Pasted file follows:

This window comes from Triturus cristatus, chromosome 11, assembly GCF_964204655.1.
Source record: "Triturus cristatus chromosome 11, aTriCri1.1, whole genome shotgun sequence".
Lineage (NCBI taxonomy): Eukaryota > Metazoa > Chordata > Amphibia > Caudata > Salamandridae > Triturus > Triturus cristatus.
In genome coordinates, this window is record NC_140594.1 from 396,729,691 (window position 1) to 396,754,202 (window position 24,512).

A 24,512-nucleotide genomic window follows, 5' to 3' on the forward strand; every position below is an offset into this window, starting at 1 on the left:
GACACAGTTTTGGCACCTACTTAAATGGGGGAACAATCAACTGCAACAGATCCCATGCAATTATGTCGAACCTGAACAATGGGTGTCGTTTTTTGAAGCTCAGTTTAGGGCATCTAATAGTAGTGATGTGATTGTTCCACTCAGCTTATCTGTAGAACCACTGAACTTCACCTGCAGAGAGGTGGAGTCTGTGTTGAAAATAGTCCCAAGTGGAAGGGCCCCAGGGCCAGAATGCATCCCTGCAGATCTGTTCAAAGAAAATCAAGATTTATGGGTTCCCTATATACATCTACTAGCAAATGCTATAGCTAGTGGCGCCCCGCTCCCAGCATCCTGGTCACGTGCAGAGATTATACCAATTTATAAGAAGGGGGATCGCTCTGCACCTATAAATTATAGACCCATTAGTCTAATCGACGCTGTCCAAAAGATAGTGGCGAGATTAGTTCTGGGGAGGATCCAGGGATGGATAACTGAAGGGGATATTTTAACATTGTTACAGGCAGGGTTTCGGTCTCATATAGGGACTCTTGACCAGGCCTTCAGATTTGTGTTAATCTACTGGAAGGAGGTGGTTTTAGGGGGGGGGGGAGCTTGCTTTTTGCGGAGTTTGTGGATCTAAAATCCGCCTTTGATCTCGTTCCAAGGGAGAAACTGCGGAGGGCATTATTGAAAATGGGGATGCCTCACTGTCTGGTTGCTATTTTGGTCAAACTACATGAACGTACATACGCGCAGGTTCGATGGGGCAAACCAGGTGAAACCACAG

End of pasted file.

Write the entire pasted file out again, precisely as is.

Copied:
This window comes from Triturus cristatus, chromosome 11, assembly GCF_964204655.1.
Source record: "Triturus cristatus chromosome 11, aTriCri1.1, whole genome shotgun sequence".
Lineage (NCBI taxonomy): Eukaryota > Metazoa > Chordata > Amphibia > Caudata > Salamandridae > Triturus > Triturus cristatus.
In genome coordinates, this window is record NC_140594.1 from 396,729,691 (window position 1) to 396,754,202 (window position 24,512).

A 24,512-nucleotide genomic window follows, 5' to 3' on the forward strand; every position below is an offset into this window, starting at 1 on the left:
GACACAGTTTTGGCACCTACTTAAATGGGGGAACAATCAACTGCAACAGATCCCATGCAATTATGTCGAACCTGAACAATGGGTGTCGTTTTTTGAAGCTCAGTTTAGGGCATCTAATAGTAGTGATGTGATTGTTCCACTCAGCTTATCTGTAGAACCACTGAACTTCACCTGCAGAGAGGTGGAGTCTGTGTTGAAAATAGTCCCAAGTGGAAGGGCCCCAGGGCCAGAATGCATCCCTGCAGATCTGTTCAAAGAAAATCAAGATTTATGGGTTCCCTATATACATCTACTAGCAAATGCTATAGCTAGTGGCGCCCCGCTCCCAGCATCCTGGTCACGTGCAGAGATTATACCAATTTATAAGAAGGGGGATCGCTCTGCACCTATAAATTATAGACCCATTAGTCTAATCGACGCTGTCCAAAAGATAGTGGCGAGATTAGTTCTGGGGAGGATCCAGGGATGGATAACTGAAGGGGATATTTTAACATTGTTACAGGCAGGGTTTCGGTCTCATATAGGGACTCTTGACCAGGCCTTCAGATTTGTGTTAATCTACTGGAAGGAGGTGGTTTTAGGGGGGGGGGGAGCTTGCTTTTTGCGGAGTTTGTGGATCTAAAATCCGCCTTTGATCTCGTTCCAAGGGAGAAACTGCGGAGGGCATTATTGAAAATGGGGATGCCTCACTGTCTGGTTGCTATTTTGGTCAAACTACATGAACGTACATACGCGCAGGTTCGATGGGGCAAACCAGGTGAAACCACAG